Angus Lind’s column in The Times-Picayune documented things that he described as, “a little offbeat”: people, places and events that gave New Orleans its local color. But that didn’t come until later in his career. When he got started in the early 1970s as a young man, Angus was a general-assignment reporter who cut his teeth on a series of tragic events within a single calendar year.
Click here to hear about the lasting consequences of the 1984 World's Fair.
As the Director of Public Relations for the 1984 World's Fair, Jeanne Nathan had her work cut out for her.
The fair not only had to compete with the 1984 Summer Olympics in Los Angeles, but it was challenged by an oil crash, political conflict, and bad publicity. It remains the only World’s Fair to declare bankruptcy during its run. Despite that, Jeanne feels New Orleans learned invaluable lessons in tourism and marketing that are still used today, but will be the first to admit that handling the Fair’s image was a constant uphill battle.
deLesseps “Chep” Morrison was the mayor of New Orleans from 1946 to 1961. History will remember his administration as a polarizing one: he lured corporations to town, but also upheld segregationist values. He ran for Louisiana governor three times, and lost his final election in the winter of 1964. Months later, he spoke with future Lieutenant Governor Jimmy Fitzmorris, who still remembers their final conversation.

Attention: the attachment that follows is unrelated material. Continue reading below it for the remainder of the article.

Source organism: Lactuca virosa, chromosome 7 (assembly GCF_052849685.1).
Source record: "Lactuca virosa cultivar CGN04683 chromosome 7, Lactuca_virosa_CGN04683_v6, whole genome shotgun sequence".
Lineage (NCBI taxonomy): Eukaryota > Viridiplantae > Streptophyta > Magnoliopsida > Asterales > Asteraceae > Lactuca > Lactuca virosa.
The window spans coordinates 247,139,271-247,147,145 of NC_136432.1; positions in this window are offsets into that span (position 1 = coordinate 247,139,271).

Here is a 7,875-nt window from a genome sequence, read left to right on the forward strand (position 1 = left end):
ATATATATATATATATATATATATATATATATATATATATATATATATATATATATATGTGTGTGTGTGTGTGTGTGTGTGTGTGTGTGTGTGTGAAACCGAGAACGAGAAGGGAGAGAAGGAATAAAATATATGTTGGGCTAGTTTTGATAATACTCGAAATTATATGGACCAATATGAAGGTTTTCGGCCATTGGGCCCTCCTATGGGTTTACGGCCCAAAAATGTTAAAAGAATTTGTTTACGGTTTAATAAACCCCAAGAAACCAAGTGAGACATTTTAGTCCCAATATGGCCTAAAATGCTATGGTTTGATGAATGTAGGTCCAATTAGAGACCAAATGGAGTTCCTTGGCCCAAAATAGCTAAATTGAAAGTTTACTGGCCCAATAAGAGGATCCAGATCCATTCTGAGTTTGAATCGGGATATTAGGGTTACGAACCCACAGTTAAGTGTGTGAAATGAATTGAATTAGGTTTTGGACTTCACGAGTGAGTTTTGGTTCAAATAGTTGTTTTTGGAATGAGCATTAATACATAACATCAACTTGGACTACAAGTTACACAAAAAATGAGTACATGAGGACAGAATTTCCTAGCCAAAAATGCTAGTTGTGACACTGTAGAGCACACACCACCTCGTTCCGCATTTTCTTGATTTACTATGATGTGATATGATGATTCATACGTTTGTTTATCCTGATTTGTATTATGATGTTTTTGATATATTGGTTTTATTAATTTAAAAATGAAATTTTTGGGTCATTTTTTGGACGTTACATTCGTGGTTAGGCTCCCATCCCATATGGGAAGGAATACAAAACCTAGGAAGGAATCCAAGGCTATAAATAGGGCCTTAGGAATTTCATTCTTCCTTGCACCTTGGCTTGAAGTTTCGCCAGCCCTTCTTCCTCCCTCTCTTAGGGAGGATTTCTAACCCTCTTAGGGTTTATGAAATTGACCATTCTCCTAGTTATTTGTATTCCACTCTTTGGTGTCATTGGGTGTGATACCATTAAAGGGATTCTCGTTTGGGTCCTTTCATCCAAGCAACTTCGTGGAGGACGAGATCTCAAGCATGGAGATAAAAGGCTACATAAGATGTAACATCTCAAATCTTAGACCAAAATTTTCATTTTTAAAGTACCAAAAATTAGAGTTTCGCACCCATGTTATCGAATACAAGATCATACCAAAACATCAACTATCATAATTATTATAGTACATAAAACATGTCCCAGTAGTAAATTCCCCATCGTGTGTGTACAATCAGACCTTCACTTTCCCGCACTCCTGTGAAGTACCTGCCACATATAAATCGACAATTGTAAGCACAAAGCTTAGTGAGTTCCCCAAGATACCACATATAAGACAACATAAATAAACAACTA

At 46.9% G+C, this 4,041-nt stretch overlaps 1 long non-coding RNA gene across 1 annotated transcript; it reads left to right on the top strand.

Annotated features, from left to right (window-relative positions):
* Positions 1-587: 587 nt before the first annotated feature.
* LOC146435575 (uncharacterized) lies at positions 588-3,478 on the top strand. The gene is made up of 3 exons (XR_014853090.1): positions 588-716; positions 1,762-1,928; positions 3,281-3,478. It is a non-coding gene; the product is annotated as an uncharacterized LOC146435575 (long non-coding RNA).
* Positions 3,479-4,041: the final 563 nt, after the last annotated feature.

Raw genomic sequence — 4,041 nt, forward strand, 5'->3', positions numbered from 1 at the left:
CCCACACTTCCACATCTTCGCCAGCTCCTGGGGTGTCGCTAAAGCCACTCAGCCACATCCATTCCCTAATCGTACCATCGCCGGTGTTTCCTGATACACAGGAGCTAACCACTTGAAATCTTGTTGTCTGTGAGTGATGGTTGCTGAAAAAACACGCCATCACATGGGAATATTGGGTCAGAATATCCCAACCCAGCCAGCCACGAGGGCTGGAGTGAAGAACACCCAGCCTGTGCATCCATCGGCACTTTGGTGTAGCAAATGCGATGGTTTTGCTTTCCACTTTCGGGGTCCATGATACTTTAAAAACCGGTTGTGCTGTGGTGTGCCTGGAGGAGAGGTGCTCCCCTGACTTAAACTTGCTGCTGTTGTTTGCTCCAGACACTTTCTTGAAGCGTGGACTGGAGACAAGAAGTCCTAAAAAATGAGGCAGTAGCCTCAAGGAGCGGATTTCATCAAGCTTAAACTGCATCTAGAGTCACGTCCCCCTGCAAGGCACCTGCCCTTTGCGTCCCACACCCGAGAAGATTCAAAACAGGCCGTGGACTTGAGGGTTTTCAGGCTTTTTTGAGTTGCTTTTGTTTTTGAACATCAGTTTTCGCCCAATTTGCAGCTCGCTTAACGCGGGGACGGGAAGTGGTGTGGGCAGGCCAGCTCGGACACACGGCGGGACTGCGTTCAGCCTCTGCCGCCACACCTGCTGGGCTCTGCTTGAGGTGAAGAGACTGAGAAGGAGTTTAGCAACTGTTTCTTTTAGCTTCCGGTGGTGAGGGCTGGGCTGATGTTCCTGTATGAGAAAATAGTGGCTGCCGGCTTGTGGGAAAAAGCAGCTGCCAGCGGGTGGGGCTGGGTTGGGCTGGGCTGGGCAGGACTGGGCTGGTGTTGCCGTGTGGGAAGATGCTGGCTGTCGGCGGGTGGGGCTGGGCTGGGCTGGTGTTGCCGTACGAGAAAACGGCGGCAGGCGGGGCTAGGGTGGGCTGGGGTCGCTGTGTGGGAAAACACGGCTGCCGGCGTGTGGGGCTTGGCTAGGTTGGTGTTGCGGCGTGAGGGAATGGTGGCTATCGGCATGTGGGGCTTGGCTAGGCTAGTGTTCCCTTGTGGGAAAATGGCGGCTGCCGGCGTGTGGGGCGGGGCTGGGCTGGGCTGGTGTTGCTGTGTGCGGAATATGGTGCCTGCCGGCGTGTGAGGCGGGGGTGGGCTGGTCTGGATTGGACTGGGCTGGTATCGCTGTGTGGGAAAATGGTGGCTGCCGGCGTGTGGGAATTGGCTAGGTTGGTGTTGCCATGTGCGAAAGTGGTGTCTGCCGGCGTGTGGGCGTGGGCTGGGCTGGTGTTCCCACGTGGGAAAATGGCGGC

As part of a new collaboration with The Historic New Orleans Collection, WWNO brings you NOLA Life Stories: an oral history project documenting the people, places and things that shape New Orleans. This week historian Mark Cave interviews Chris Owens, a Bourbon Street entertainer and nightclub owner.
As part of a new collaboration with The Historic New Orleans Collection, WWNO brings you NOLA Life Stories: an oral history project documenting the people, places and things that shape New Orleans. This week historian Mark Cave interviews Albinas and Manon Prizgintas, a married couple that produces Bach Around the Clock — an annual musical event held at Trinity Episcopal Church.
New Orleans, the largest and most prosperous city in the antebellum Deep South, spent the Civil War in fetters, occupied by Union troops in late April 1862.
The Historic New Orleans Collection's latest exhibit, "Occupy New Orleans! Voices from the Civil War", taps the experiences of ordinary men and women — Northerners and Southerners alike — during that time. WWNO's Paul Maassen talked with Mark Cave, The Historic New Orleans Collection's Senior Curator and Oral Historian, and asked him about this unique exhibit.
This week on The Reading Life: Book collector Edwin Blair and Historic New Orleans Collection curator Mark Cave talk about the new exhibit at the HNOC, "Alternative Imprints: Jon Webb, Gypsy Lou and the Hand-Sewn World of the Loujon Press," a fascinating slice of publishing history in New Orleans.
This week on The Reading Life, we’ll talk with longtime New Orleans poet Nancy Harris whose new collection is Beauty Eating Beauty. We’ll also hear from Amanda McFillen, the assistant curator of museum programs at The Historic New Orleans Collection, about a new summer book festival coming up June 22.
And we’ll check in with Susie Penman and Ted O’Brien who are starting the One Time Don Quixote Book Club, which might just be the right book club for you.